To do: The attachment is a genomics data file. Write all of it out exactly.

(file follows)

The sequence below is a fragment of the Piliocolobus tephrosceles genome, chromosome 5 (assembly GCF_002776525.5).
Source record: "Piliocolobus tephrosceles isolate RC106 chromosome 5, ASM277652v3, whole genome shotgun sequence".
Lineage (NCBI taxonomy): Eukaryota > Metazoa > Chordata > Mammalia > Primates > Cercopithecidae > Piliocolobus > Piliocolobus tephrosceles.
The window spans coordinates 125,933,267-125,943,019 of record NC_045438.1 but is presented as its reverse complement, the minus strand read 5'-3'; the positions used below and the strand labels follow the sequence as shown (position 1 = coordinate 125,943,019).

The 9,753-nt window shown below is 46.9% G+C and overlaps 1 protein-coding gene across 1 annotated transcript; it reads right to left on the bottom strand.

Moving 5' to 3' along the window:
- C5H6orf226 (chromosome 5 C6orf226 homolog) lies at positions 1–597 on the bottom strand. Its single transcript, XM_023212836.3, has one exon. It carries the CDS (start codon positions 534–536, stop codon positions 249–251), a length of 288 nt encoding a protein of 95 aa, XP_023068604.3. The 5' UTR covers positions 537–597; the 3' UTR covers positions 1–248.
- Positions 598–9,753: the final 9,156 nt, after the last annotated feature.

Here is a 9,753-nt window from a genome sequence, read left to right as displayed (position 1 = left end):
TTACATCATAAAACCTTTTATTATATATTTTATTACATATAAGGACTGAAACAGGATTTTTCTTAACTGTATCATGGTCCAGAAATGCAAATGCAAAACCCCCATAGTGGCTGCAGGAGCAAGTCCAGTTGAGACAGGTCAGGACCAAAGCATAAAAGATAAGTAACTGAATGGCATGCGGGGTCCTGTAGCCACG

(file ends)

The sequence below is a fragment of the Piliocolobus tephrosceles genome, chromosome 5 (assembly GCF_002776525.5).
Source record: "Piliocolobus tephrosceles isolate RC106 chromosome 5, ASM277652v3, whole genome shotgun sequence".
Lineage (NCBI taxonomy): Eukaryota > Metazoa > Chordata > Mammalia > Primates > Cercopithecidae > Piliocolobus > Piliocolobus tephrosceles.
The window spans coordinates 125,933,267-125,943,019 of record NC_045438.1 but is presented as its reverse complement, the minus strand read 5'-3'; the positions used below and the strand labels follow the sequence as shown (position 1 = coordinate 125,943,019).

The 9,753-nt window shown below is 46.9% G+C and overlaps 1 protein-coding gene across 1 annotated transcript; it reads right to left on the bottom strand.

Moving 5' to 3' along the window:
- C5H6orf226 (chromosome 5 C6orf226 homolog) lies at positions 1–597 on the bottom strand. Its single transcript, XM_023212836.3, has one exon. It carries the CDS (start codon positions 534–536, stop codon positions 249–251), a length of 288 nt encoding a protein of 95 aa, XP_023068604.3. The 5' UTR covers positions 537–597; the 3' UTR covers positions 1–248.
- Positions 598–9,753: the final 9,156 nt, after the last annotated feature.

Here is a 9,753-nt window from a genome sequence, read left to right as displayed (position 1 = left end):
TTACATCATAAAACCTTTTATTATATATTTTATTACATATAAGGACTGAAACAGGATTTTTCTTAACTGTATCATGGTCCAGAAATGCAAATGCAAAACCCCCATAGTGGCTGCAGGAGCAAGTCCAGTTGAGACAGGTCAGGACCAAAGCATAAAAGATAAGTAACTGAATGGCATGCGGGGTCCTGTAGCCACG